JavaScript to TypeScript

March 28, 2024
Sep 8, 2023


JavaScript has long been the go-to language for web development, powering dynamic and interactive web applications. However, as web development continues to evolve and become more complex, developers are seeking better ways to manage their codebases, prevent bugs, and increase productivity. This is where TypeScript comes into play. TypeScript, a statically-typed superset of JavaScript, offers numerous advantages that make it a great choice for developers looking to enhance their development workflow. In this article, we'll explore the reasons why developers should consider making the transition from JavaScript to TypeScript, and we'll also cover step by step how to migrate from JavaScript to TypeScript either manually or with an automated tool.

Why TypeScript?

Strong Static Typing

One of the most significant advantages of TypeScript is its strong static typing system. While JavaScript is dynamically typed, which allows for flexibility but can lead to unexpected runtime errors, TypeScript's static typing catches many of these errors during development. This helps developers identify and resolve issues early in the development process, leading to more robust and maintainable code.

Enhanced Code Quality

Static typing, combined with TypeScript's type inference system, promotes better code quality. TypeScript's compiler can catch type-related errors and provide meaningful feedback to developers, ensuring that variables, functions, and data structures are used correctly throughout the codebase. This results in fewer runtime errors and a more predictable codebase.

Improved Developer Productivity

TypeScript's strong tooling support and code editor integration, particularly in popular IDEs like Visual Studio Code, enhance developer productivity. Features such as auto-completion, intelligent code navigation, and real-time error checking help developers write code more efficiently and with fewer mistakes. This means less time spent debugging and more time building features.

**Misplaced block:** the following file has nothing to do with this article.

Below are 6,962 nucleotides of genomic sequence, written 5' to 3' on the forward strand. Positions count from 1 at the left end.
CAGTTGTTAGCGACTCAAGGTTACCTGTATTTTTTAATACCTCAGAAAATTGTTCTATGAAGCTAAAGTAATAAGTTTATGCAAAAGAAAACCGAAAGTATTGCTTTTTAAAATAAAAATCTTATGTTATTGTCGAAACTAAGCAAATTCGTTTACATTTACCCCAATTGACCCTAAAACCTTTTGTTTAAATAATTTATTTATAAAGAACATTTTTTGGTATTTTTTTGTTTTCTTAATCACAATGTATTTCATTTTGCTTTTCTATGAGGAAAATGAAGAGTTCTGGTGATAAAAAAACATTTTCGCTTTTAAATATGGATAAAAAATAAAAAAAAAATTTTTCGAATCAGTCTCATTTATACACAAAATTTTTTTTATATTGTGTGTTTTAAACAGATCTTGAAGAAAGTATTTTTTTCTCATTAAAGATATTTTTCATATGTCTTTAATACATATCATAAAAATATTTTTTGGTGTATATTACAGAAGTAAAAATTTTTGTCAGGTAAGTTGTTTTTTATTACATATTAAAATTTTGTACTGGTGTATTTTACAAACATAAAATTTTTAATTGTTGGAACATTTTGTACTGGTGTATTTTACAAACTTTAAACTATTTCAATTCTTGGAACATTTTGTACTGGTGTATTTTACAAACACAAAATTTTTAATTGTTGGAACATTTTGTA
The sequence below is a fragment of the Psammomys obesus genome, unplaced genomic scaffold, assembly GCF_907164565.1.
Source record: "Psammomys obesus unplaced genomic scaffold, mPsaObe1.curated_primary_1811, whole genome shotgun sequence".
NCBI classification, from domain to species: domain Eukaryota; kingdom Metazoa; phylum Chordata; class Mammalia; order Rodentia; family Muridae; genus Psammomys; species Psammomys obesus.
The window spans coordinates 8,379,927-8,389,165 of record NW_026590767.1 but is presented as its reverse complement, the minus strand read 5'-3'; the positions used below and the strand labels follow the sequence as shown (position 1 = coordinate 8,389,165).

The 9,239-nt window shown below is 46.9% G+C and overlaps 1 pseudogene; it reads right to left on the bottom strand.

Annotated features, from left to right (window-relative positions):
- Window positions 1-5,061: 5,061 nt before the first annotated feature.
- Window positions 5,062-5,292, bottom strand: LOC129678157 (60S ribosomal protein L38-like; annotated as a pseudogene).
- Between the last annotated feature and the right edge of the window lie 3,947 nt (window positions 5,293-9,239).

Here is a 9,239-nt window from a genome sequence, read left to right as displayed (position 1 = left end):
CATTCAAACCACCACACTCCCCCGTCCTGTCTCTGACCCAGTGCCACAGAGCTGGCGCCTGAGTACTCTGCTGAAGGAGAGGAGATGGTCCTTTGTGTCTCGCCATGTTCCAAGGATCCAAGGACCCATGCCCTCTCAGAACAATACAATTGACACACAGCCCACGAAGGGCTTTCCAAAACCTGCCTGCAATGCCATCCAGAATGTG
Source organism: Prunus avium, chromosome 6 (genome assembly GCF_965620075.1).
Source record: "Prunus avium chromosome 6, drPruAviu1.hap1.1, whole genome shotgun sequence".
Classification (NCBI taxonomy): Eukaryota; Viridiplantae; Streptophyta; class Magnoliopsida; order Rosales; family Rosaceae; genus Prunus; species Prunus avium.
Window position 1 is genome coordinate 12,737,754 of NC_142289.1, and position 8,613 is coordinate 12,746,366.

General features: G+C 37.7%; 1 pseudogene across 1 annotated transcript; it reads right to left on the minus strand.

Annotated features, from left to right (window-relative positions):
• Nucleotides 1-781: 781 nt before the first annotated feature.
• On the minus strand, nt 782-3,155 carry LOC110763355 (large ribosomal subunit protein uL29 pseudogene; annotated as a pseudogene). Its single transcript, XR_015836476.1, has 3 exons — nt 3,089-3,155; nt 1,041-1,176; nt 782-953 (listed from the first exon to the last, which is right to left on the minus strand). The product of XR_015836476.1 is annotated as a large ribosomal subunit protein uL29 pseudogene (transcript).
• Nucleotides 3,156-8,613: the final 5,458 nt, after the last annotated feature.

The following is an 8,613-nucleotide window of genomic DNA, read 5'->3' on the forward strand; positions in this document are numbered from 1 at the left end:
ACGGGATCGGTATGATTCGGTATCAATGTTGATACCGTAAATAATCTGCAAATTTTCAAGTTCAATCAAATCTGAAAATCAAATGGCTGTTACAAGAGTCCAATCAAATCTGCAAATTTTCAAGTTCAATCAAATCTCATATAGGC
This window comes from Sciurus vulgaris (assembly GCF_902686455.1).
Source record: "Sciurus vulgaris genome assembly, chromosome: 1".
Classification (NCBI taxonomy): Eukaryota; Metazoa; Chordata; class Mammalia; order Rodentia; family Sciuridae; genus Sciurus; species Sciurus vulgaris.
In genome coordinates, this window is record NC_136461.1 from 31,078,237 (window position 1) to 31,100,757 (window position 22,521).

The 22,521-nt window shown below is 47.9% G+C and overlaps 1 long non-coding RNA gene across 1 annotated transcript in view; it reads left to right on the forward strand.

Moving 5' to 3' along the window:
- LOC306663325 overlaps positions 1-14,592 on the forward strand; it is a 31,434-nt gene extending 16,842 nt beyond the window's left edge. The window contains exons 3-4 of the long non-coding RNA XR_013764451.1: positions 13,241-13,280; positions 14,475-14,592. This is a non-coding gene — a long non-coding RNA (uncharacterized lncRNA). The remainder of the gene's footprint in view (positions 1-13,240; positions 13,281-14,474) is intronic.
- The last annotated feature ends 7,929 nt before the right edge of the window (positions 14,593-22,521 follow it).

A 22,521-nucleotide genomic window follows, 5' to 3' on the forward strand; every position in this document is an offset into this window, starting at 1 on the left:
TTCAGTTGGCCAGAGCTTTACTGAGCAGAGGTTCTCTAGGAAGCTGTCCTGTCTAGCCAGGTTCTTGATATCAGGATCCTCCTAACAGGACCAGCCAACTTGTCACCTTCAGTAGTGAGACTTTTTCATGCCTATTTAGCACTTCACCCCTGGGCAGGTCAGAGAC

Better Code Maintainability

TypeScript encourages the use of interfaces and type annotations, making codebases more self-documenting. This improves code maintainability by making it easier for developers to understand and work with the code. Additionally, TypeScript's static analysis can identify unused code and offer suggestions for code refactoring, leading to cleaner and more maintainable code.

Enhanced Collaboration

Collaboration is a critical aspect of modern software development. TypeScript can improve collaboration among developers by providing a clear contract for functions and data structures through types and interfaces. This makes it easier for teams to work together on large projects, as each team member can understand how different parts of the code interact.

Seamless Integration with JavaScript

Transitioning from JavaScript to TypeScript doesn't have to be an all-or-nothing decision. TypeScript is designed to be compatible with existing JavaScript codebases. Developers can gradually introduce TypeScript into their projects, allowing them to enjoy the benefits of static typing and enhanced tooling without the need for a complete rewrite.

Strong Community and Ecosystem

TypeScript has gained significant popularity in recent years, resulting in a thriving community and a growing ecosystem of libraries, tools, and resources. This means that developers can access a wealth of knowledge and support when working with TypeScript, making it easier to find solutions to common challenges and stay up-to-date with best practices.

Manual Migration